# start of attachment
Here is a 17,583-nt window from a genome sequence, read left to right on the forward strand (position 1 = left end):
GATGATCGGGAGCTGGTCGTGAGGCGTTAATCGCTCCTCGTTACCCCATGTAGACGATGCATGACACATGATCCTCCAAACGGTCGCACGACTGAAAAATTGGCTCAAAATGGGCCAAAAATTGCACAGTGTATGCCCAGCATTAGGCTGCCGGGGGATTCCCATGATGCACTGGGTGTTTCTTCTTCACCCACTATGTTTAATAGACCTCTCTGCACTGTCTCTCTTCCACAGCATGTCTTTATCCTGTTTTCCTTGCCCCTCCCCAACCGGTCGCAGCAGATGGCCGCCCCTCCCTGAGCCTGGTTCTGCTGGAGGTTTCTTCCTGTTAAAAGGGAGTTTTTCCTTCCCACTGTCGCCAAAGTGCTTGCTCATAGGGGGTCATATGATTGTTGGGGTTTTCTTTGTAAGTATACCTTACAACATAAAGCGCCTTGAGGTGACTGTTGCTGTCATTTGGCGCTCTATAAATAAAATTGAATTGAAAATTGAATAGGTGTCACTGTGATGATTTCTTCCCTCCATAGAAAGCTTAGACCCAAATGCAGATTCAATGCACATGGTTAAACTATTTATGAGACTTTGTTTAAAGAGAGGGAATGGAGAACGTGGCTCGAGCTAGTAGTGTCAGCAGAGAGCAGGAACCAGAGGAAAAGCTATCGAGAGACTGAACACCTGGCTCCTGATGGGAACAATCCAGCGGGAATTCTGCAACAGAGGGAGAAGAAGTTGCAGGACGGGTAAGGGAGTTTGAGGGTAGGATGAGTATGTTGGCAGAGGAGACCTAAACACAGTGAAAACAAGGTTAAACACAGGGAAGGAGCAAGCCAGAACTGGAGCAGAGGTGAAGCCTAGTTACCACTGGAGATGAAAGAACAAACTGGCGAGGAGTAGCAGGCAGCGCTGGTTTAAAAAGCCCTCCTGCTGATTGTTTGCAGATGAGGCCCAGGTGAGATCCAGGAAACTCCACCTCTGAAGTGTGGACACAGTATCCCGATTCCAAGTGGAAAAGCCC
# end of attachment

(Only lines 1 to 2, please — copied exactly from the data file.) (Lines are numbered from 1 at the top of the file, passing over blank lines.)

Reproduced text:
Here is a 17,583-nt window from a genome sequence, read left to right on the forward strand (position 1 = left end):
GATGATCGGGAGCTGGTCGTGAGGCGTTAATCGCTCCTCGTTACCCCATGTAGACGATGCATGACACATGATCCTCCAAACGGTCGCACGACTGAAAAATTGGCTCAAAATGGGCCAAAAATTGCACAGTGTATGCCCAGCATTAGGCTGCCGGGGGATTCCCATGATGCACTGGGTGTTTCTTCTTCACCCACTATGTTTAATAGACCTCTCTGCACTGTCTCTCTTCCACAGCATGTCTTTATCCTGTTTTCCTTGCCCCTCCCCAACCGGTCGCAGCAGATGGCCGCCCCTCCCTGAGCCTGGTTCTGCTGGAGGTTTCTTCCTGTTAAAAGGGAGTTTTTCCTTCCCACTGTCGCCAAAGTGCTTGCTCATAGGGGGTCATATGATTGTTGGGGTTTTCTTTGTAAGTATACCTTACAACATAAAGCGCCTTGAGGTGACTGTTGCTGTCATTTGGCGCTCTATAAATAAAATTGAATTGAAAATTGAATAGGTGTCACTGTGATGATTTCTTCCCTCCATAGAAAGCTTAGACCCAAATGCAGATTCAATGCACATGGTTAAACTATTTATGAGACTTTGTTTAAAGAGAGGGAATGGAGAACGTGGCTCGAGCTAGTAGTGTCAGCAGAGAGCAGGAACCAGAGGAAAAGCTATCGAGAGACTGAACACCTGGCTCCTGATGGGAACAATCCAGCGGGAATTCTGCAACAGAGGGAGAAGAAGTTGCAGGACGGGTAAGGGAGTTTGAGGGTAGGATGAGTATGTTGGCAGAGGAGACCTAAACACAGTGAAAACAAGGTTAAACACAGGGAAGGAGCAAGCCAGAACTGGAGCAGAGGTGAAGCCTAGTTACCACTGGAGATGAAAGAACAAACTGGCGAGGAGTAGCAGGCAGCGCTGGTTTAAAAAGCCCTCCTGCTGATTGTTTGCAGATGAGGCCCAGGTGAGATCCAGGAAACTCCACCTCTGAAGTGTGGACACAGTATCCCGATTCCAAGTGGAAAAGCCC